Currencies, equities and Treasuries are trading quietly ahead of the Federal Reserve’s monetary policy announcement. While this may suggest that a big breakout could occur post FOMC, we believe it will be a far less eventful central bank meeting particularly compared to last month when they decided not to taper, causing the dollar to fall aggressively.
No one expects the central bank to alter interest rates or reduce the size of their Quantitative Easing program and the majority of market participants are looking for a more pessimistic description of the economy. Both the labor and housing markets have deteriorated since the September meeting and as we have seen in today’s ADP report, job growth remains weak. According to the private payroll provider, American companies added only 130k jobs to their payrolls in the month of October, down from 145k the previous month. Not only was this worse than economists anticipated but job growth the month prior was also revised lower. There’s no question that the government shutdown affected decisions to hire but there’s also no guarantee that hiring will rebound with Washington back in business. For policymakers, this uncertainty coupled with lower inflationary pressures should be enough to delay tapering. Consumer prices grew 0.2% in the month of September but on annualized basis slowed to 1.2% from 1.5%.
The problem is that investors are already bracing from a downgraded description of the economy. So the only way that the Fed could catch the market by surprise is if they brush off the recent data deterioration and appear less dovish. The chance is slim but not out of the question because the recovery is widely expected to regain momentum in November after slowing in October. Yet the Federal Reserve is not one jump the gun and assume that a recovery in November will last into December. Instead they will most likely repeat that they want to see “growing underlying strength in the broader economy” before taking action. There is no benefit to appearing overly optimistic without reliable data on hand because the risk is higher rates that could endanger the recovery.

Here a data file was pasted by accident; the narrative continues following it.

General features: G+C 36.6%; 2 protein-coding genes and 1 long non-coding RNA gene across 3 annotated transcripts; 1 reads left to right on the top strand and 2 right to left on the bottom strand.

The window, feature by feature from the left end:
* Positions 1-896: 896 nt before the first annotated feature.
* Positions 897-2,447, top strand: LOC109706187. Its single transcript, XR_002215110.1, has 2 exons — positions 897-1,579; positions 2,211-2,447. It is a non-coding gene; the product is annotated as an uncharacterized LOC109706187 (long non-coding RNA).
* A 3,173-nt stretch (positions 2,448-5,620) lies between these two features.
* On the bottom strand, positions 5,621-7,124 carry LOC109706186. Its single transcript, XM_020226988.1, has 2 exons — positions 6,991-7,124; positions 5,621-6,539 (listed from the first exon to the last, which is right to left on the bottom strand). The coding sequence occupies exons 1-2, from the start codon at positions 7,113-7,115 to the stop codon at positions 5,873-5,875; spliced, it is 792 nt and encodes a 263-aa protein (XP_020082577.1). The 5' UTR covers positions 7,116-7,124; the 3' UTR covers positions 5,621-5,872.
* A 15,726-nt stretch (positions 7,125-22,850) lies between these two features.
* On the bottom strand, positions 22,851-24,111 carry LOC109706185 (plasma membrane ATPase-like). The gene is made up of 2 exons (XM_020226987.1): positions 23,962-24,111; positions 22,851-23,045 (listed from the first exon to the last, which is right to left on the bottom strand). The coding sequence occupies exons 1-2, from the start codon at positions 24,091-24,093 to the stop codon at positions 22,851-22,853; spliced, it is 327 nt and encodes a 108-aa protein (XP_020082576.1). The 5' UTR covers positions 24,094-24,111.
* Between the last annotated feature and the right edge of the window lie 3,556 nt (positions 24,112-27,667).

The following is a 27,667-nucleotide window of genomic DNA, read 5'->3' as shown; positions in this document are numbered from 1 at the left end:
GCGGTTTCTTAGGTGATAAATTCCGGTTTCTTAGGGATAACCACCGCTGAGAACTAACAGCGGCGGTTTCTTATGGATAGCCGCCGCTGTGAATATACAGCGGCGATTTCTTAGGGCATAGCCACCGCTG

So while the tight consolidation in USD/JPY points to a potential breakout, the FOMC rate decision may not do the trick. We expect the dollar to react to the Fed’s outlook but its move could be limited to 1% against all pairs. For USD/JPY this means that the 96-99.50 range should remain intact and for the EUR/USD, this means that any moves should contained between 1.36 and 1.39.